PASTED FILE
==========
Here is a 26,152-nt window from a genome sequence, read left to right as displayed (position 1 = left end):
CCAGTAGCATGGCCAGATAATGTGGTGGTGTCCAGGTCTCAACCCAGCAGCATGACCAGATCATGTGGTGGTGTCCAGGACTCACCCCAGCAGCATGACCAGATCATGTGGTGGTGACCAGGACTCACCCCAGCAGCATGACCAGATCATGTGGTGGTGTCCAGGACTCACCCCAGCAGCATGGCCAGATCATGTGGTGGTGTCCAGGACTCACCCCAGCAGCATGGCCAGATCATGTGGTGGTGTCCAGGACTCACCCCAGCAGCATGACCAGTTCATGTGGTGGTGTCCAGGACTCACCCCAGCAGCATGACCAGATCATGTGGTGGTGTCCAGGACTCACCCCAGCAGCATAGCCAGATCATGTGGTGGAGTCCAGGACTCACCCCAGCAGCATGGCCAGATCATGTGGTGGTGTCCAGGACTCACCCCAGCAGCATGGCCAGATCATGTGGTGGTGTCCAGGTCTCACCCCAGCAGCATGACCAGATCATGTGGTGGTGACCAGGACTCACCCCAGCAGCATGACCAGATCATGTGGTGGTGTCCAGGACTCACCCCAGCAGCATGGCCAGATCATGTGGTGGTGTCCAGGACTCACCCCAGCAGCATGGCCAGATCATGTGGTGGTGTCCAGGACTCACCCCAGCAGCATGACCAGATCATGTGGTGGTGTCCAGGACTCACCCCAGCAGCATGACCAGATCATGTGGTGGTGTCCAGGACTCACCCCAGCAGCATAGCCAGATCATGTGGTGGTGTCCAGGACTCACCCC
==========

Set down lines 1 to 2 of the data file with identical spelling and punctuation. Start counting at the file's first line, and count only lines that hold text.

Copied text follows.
Here is a 26,152-nt window from a genome sequence, read left to right as displayed (position 1 = left end):
CCAGTAGCATGGCCAGATAATGTGGTGGTGTCCAGGTCTCAACCCAGCAGCATGACCAGATCATGTGGTGGTGTCCAGGACTCACCCCAGCAGCATGACCAGATCATGTGGTGGTGACCAGGACTCACCCCAGCAGCATGACCAGATCATGTGGTGGTGTCCAGGACTCACCCCAGCAGCATGGCCAGATCATGTGGTGGTGTCCAGGACTCACCCCAGCAGCATGGCCAGATCATGTGGTGGTGTCCAGGACTCACCCCAGCAGCATGACCAGTTCATGTGGTGGTGTCCAGGACTCACCCCAGCAGCATGACCAGATCATGTGGTGGTGTCCAGGACTCACCCCAGCAGCATAGCCAGATCATGTGGTGGAGTCCAGGACTCACCCCAGCAGCATGGCCAGATCATGTGGTGGTGTCCAGGACTCACCCCAGCAGCATGGCCAGATCATGTGGTGGTGTCCAGGTCTCACCCCAGCAGCATGACCAGATCATGTGGTGGTGACCAGGACTCACCCCAGCAGCATGACCAGATCATGTGGTGGTGTCCAGGACTCACCCCAGCAGCATGGCCAGATCATGTGGTGGTGTCCAGGACTCACCCCAGCAGCATGGCCAGATCATGTGGTGGTGTCCAGGACTCACCCCAGCAGCATGACCAGATCATGTGGTGGTGTCCAGGACTCACCCCAGCAGCATGACCAGATCATGTGGTGGTGTCCAGGACTCACCCCAGCAGCATAGCCAGATCATGTGGTGGTGTCCAGGACTCACCCC